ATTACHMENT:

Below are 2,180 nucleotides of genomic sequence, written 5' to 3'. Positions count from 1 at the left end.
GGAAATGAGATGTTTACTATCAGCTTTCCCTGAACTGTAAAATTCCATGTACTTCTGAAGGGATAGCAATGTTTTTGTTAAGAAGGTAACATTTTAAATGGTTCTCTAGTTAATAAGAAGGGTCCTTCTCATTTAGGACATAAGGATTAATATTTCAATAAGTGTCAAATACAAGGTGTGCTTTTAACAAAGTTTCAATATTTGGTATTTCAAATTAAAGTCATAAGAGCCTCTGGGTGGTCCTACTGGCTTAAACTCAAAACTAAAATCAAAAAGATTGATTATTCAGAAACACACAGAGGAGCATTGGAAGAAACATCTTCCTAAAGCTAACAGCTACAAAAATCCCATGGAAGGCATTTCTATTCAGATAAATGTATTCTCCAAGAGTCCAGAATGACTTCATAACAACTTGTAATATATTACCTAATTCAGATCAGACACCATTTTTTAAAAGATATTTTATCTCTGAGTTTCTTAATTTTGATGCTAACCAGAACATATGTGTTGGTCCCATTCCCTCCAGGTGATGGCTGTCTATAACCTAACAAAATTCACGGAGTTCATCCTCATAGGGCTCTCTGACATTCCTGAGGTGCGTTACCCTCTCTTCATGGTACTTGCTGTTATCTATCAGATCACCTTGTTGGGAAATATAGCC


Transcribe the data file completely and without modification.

Below are 2,180 nucleotides of genomic sequence, written 5' to 3'. Positions count from 1 at the left end.
GGAAATGAGATGTTTACTATCAGCTTTCCCTGAACTGTAAAATTCCATGTACTTCTGAAGGGATAGCAATGTTTTTGTTAAGAAGGTAACATTTTAAATGGTTCTCTAGTTAATAAGAAGGGTCCTTCTCATTTAGGACATAAGGATTAATATTTCAATAAGTGTCAAATACAAGGTGTGCTTTTAACAAAGTTTCAATATTTGGTATTTCAAATTAAAGTCATAAGAGCCTCTGGGTGGTCCTACTGGCTTAAACTCAAAACTAAAATCAAAAAGATTGATTATTCAGAAACACACAGAGGAGCATTGGAAGAAACATCTTCCTAAAGCTAACAGCTACAAAAATCCCATGGAAGGCATTTCTATTCAGATAAATGTATTCTCCAAGAGTCCAGAATGACTTCATAACAACTTGTAATATATTACCTAATTCAGATCAGACACCATTTTTTAAAAGATATTTTATCTCTGAGTTTCTTAATTTTGATGCTAACCAGAACATATGTGTTGGTCCCATTCCCTCCAGGTGATGGCTGTCTATAACCTAACAAAATTCACGGAGTTCATCCTCATAGGGCTCTCTGACATTCCTGAGGTGCGTTACCCTCTCTTCATGGTACTTGCTGTTATCTATCAGATCACCTTGTTGGGAAATATAGCC